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Angry House Democrats Derail GOP Donor Probe Tactic

April 24, 1998|ROBERT L. JACKSON | TIMES STAFF WRITER

WASHINGTON — Angered by their Republican chairman's characterization of President Clinton as "a scumbag," Democrats on a House panel defeated a GOP move Thursday to obtain immunity for four witnesses in the ongoing investigation of campaign fund-raising abuses.

Rep. Henry A. Waxman of Los Angeles, ranking Democrat on the House Government Reform and Oversight Committee, said that the scumbag remark, made by Chairman Dan Burton (R-Ind.) last week, was "vile and repugnant."

The Indianapolis Star said that Burton told its editorial board: "If I could prove 10% of what I believe happened, he'd [Clinton] be gone. This guy's a scumbag. That's why I'm after him."

Other committee Democrats said that Burton's slur against the president showed that Burton's yearlong inquiry into campaign abuses is "partisan" and "unprofessional."

After two hours of highly charged debate, the immunity request fell short. Although 21 Republicans voted for immunity and 19 Democrats voted against it, a two-thirds majority is required for passage.

Burton, meanwhile, did not apologize for his acerbic description of the president.

"Perhaps I could have used different and more diplomatic language to describe how I feel, but the fact is I do not believe that the president is a man of integrity," Burton told committee members. He insisted, however, that his investigation is being conducted fairly because "I set my personal feelings aside."

White House Press Secretary Mike McCurry told reporters Thursday that Clinton "chooses to ignore" Burton's remark. But McCurry added with a smile that "Chairman Burton's use of a two-syllable vulgarity was rather ambitious."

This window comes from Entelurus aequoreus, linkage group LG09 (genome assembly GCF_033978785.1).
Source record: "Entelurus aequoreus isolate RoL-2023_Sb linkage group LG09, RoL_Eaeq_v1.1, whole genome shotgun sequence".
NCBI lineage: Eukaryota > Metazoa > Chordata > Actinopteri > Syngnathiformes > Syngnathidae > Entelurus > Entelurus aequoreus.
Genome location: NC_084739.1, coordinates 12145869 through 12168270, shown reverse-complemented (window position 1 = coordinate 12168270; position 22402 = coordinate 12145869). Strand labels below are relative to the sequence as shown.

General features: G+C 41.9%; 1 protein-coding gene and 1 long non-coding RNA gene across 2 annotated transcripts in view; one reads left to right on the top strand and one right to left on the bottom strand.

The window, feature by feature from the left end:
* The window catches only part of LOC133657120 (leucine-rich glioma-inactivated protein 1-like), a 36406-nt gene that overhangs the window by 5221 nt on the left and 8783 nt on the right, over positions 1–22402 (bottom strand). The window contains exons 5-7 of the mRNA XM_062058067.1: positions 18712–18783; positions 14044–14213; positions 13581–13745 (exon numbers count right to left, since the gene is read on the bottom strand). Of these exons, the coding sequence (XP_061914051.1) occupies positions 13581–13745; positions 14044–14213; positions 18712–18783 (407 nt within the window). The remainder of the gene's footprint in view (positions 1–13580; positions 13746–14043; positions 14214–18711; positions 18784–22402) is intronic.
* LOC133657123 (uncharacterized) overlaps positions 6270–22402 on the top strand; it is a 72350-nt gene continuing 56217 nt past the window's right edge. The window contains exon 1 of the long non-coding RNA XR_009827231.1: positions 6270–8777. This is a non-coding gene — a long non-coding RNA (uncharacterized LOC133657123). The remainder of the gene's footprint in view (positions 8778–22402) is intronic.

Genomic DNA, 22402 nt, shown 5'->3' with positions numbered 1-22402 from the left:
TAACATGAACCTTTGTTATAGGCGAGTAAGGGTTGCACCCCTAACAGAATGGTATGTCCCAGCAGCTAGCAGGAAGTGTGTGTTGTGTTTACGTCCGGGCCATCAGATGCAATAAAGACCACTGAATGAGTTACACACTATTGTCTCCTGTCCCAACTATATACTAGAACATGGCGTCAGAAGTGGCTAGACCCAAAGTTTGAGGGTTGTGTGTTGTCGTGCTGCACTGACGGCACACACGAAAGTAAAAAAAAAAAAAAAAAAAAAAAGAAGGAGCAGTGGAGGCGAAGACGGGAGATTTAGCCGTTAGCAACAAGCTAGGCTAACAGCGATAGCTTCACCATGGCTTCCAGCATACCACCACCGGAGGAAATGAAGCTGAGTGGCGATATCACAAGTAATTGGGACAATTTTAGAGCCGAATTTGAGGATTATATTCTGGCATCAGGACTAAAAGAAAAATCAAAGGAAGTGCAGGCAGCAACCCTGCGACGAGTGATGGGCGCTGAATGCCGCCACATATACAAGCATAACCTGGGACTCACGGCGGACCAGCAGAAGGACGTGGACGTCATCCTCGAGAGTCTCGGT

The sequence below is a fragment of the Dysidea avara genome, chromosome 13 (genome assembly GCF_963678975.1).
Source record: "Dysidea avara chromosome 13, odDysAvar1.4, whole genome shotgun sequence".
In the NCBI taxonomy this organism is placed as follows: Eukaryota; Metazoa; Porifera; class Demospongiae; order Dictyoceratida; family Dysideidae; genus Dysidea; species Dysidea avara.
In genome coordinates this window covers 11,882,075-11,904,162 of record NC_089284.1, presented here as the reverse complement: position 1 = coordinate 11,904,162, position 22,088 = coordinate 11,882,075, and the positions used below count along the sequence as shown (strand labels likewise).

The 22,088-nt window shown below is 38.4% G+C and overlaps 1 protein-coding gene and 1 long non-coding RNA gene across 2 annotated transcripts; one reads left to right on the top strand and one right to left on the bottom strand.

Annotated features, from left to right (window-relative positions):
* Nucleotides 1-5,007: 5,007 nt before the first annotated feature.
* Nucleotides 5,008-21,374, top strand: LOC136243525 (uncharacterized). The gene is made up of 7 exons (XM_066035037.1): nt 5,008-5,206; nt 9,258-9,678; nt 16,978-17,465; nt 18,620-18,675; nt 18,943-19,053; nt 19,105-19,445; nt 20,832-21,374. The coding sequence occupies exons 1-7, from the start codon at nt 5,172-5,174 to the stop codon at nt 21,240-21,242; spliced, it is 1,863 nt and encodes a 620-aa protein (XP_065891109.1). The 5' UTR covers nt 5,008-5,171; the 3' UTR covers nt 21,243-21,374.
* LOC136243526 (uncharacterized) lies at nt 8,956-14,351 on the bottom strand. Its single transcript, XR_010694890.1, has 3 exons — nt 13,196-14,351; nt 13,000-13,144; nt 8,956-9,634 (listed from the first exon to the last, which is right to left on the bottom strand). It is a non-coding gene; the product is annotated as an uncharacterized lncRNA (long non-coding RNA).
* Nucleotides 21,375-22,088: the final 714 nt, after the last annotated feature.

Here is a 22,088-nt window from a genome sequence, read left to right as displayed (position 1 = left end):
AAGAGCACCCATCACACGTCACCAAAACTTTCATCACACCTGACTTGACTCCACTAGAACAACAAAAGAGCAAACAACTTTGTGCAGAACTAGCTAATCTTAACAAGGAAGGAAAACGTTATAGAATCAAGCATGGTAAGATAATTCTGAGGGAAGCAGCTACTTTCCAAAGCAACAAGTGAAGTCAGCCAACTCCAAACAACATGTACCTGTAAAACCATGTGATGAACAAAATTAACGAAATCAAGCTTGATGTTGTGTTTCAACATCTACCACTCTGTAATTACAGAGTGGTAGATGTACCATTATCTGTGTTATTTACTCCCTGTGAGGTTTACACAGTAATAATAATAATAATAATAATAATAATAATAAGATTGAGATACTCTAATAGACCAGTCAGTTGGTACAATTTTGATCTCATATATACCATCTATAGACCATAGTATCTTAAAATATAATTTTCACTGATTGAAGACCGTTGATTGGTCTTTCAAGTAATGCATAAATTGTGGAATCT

Justice Department officials wrote Burton that they did not object to grants of immunity in exchange for testimony by four people: Kent La, a close business associate of Los Angeles entrepreneur Ted Sioeng; Larry Wong, a friend of convicted Democratic fund-raisers Gene and Nora Lum; and Irene Wu and Nancy Lee, former employees of Torrance businessman Johnny Chien Chuen Chung, who has pleaded guilty to election law violations.

House hearings into campaign funding irregularities so far have generated little new information. A Senate committee chaired by Sen. Fred Thompson (R-Tenn.) concluded hearings last December, and Atty. Gen. Janet Reno, ignoring Republican calls to seek appointment of an independent counsel, has been overseeing a Justice Department investigation.

Burton complained that his panel "has faced obstructions that no previous congressional investigation has ever had to face" in obtaining cooperation from key witnesses.

"More than 90 people have either taken the 5th [Amendment] or fled the country to avoid testifying," he said, including 53 people involved in raising money for the Democratic Party or President Clinton's reelection campaign.

In the hearing room, Burton's aides hung a large poster depicting a stone wall adorned with color photographs of the president shaking hands with two dozen key figures who have refused to testify, including Yah Lin "Charlie" Trie and Maria Hsia, both recently indicted. Democrats ridiculed what Burton labeled the "Wall of Shame."

"When I visit my children's school, I see things like this up on the wall," said Rep. Robert E. Wise Jr. (D-W.Va.). "It's childish and unprofessional for this committee."

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